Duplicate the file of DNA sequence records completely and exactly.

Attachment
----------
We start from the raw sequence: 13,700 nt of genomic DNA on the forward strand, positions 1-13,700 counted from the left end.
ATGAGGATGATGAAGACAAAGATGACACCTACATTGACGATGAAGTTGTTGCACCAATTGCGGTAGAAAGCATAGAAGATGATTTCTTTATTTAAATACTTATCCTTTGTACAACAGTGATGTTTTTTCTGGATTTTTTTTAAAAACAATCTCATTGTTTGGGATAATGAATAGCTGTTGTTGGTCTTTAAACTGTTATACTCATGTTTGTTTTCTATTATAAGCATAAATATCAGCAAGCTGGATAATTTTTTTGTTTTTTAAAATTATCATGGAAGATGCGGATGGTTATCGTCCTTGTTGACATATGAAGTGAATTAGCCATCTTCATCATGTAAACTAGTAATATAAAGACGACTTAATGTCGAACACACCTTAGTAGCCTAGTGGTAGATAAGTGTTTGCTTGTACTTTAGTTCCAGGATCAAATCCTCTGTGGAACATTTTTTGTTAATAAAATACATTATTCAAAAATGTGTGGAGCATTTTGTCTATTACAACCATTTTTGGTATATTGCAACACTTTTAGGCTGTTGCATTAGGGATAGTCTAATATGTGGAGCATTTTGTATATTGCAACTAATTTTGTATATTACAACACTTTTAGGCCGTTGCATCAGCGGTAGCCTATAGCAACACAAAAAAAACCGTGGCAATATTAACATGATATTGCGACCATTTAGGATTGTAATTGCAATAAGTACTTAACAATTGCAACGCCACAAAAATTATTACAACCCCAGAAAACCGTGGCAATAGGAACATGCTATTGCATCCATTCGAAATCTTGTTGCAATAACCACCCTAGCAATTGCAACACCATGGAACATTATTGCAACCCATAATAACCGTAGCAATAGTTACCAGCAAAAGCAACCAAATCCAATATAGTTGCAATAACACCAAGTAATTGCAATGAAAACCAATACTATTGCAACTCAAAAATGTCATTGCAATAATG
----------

We start from the raw sequence: 13,700 nt of genomic DNA on the forward strand, positions 1-13,700 counted from the left end.
ATGAGGATGATGAAGACAAAGATGACACCTACATTGACGATGAAGTTGTTGCACCAATTGCGGTAGAAAGCATAGAAGATGATTTCTTTATTTAAATACTTATCCTTTGTACAACAGTGATGTTTTTTCTGGATTTTTTTTAAAAACAATCTCATTGTTTGGGATAATGAATAGCTGTTGTTGGTCTTTAAACTGTTATACTCATGTTTGTTTTCTATTATAAGCATAAATATCAGCAAGCTGGATAATTTTTTTGTTTTTTAAAATTATCATGGAAGATGCGGATGGTTATCGTCCTTGTTGACATATGAAGTGAATTAGCCATCTTCATCATGTAAACTAGTAATATAAAGACGACTTAATGTCGAACACACCTTAGTAGCCTAGTGGTAGATAAGTGTTTGCTTGTACTTTAGTTCCAGGATCAAATCCTCTGTGGAACATTTTTTGTTAATAAAATACATTATTCAAAAATGTGTGGAGCATTTTGTCTATTACAACCATTTTTGGTATATTGCAACACTTTTAGGCTGTTGCATTAGGGATAGTCTAATATGTGGAGCATTTTGTATATTGCAACTAATTTTGTATATTACAACACTTTTAGGCCGTTGCATCAGCGGTAGCCTATAGCAACACAAAAAAAACCGTGGCAATATTAACATGATATTGCGACCATTTAGGATTGTAATTGCAATAAGTACTTAACAATTGCAACGCCACAAAAATTATTACAACCCCAGAAAACCGTGGCAATAGGAACATGCTATTGCATCCATTCGAAATCTTGTTGCAATAACCACCCTAGCAATTGCAACACCATGGAACATTATTGCAACCCATAATAACCGTAGCAATAGTTACCAGCAAAAGCAACCAAATCCAATATAGTTGCAATAACACCAAGTAATTGCAATGAAAACCAATACTATTGCAACTCAAAAATGTCATTGCAATAATG